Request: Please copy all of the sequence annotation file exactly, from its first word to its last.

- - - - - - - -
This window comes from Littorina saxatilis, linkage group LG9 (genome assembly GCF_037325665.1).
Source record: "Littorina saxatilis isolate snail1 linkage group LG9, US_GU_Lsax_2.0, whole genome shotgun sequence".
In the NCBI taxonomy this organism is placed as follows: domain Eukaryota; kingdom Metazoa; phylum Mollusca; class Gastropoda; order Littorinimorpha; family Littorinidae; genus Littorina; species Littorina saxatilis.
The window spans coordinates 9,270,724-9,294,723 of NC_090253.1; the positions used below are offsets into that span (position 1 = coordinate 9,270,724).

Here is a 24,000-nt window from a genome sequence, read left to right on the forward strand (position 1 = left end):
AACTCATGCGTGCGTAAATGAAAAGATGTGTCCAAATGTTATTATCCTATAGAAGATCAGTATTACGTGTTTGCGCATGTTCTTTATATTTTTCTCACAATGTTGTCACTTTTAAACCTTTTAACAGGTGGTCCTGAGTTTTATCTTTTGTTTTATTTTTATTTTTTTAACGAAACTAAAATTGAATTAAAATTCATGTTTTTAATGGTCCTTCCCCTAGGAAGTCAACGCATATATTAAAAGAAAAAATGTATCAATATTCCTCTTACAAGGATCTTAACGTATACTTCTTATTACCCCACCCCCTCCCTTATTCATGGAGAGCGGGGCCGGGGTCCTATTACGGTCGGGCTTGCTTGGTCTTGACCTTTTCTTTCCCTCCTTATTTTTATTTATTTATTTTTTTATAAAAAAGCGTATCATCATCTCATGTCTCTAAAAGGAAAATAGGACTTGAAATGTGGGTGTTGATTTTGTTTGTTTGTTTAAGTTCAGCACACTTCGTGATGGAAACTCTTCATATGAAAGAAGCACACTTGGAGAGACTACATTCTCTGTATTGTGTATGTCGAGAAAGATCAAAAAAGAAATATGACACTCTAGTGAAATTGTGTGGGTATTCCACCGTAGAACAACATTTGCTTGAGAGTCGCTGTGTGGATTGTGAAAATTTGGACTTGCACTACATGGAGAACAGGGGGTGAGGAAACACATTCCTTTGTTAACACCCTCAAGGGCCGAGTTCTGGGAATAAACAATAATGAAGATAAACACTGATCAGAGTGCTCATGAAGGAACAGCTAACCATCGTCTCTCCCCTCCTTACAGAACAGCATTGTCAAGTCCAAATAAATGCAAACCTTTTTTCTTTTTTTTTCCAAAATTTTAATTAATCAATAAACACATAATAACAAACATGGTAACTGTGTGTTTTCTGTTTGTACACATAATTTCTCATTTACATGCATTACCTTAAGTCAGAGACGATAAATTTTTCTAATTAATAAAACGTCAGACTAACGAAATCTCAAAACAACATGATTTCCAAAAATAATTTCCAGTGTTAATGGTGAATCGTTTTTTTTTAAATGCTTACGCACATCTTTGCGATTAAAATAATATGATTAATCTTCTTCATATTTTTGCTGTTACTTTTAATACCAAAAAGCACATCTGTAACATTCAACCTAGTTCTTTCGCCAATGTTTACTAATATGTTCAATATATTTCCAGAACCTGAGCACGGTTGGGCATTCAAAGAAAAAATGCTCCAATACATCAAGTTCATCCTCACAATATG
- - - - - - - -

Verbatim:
This window comes from Littorina saxatilis, linkage group LG9 (genome assembly GCF_037325665.1).
Source record: "Littorina saxatilis isolate snail1 linkage group LG9, US_GU_Lsax_2.0, whole genome shotgun sequence".
In the NCBI taxonomy this organism is placed as follows: domain Eukaryota; kingdom Metazoa; phylum Mollusca; class Gastropoda; order Littorinimorpha; family Littorinidae; genus Littorina; species Littorina saxatilis.
The window spans coordinates 9,270,724-9,294,723 of NC_090253.1; the positions used below are offsets into that span (position 1 = coordinate 9,270,724).

Here is a 24,000-nt window from a genome sequence, read left to right on the forward strand (position 1 = left end):
AACTCATGCGTGCGTAAATGAAAAGATGTGTCCAAATGTTATTATCCTATAGAAGATCAGTATTACGTGTTTGCGCATGTTCTTTATATTTTTCTCACAATGTTGTCACTTTTAAACCTTTTAACAGGTGGTCCTGAGTTTTATCTTTTGTTTTATTTTTATTTTTTTAACGAAACTAAAATTGAATTAAAATTCATGTTTTTAATGGTCCTTCCCCTAGGAAGTCAACGCATATATTAAAAGAAAAAATGTATCAATATTCCTCTTACAAGGATCTTAACGTATACTTCTTATTACCCCACCCCCTCCCTTATTCATGGAGAGCGGGGCCGGGGTCCTATTACGGTCGGGCTTGCTTGGTCTTGACCTTTTCTTTCCCTCCTTATTTTTATTTATTTATTTTTTTATAAAAAAGCGTATCATCATCTCATGTCTCTAAAAGGAAAATAGGACTTGAAATGTGGGTGTTGATTTTGTTTGTTTGTTTAAGTTCAGCACACTTCGTGATGGAAACTCTTCATATGAAAGAAGCACACTTGGAGAGACTACATTCTCTGTATTGTGTATGTCGAGAAAGATCAAAAAAGAAATATGACACTCTAGTGAAATTGTGTGGGTATTCCACCGTAGAACAACATTTGCTTGAGAGTCGCTGTGTGGATTGTGAAAATTTGGACTTGCACTACATGGAGAACAGGGGGTGAGGAAACACATTCCTTTGTTAACACCCTCAAGGGCCGAGTTCTGGGAATAAACAATAATGAAGATAAACACTGATCAGAGTGCTCATGAAGGAACAGCTAACCATCGTCTCTCCCCTCCTTACAGAACAGCATTGTCAAGTCCAAATAAATGCAAACCTTTTTTCTTTTTTTTTCCAAAATTTTAATTAATCAATAAACACATAATAACAAACATGGTAACTGTGTGTTTTCTGTTTGTACACATAATTTCTCATTTACATGCATTACCTTAAGTCAGAGACGATAAATTTTTCTAATTAATAAAACGTCAGACTAACGAAATCTCAAAACAACATGATTTCCAAAAATAATTTCCAGTGTTAATGGTGAATCGTTTTTTTTTAAATGCTTACGCACATCTTTGCGATTAAAATAATATGATTAATCTTCTTCATATTTTTGCTGTTACTTTTAATACCAAAAAGCACATCTGTAACATTCAACCTAGTTCTTTCGCCAATGTTTACTAATATGTTCAATATATTTCCAGAACCTGAGCACGGTTGGGCATTCAAAGAAAAAATGCTCCAATACATCAAGTTCATCCTCACAATATG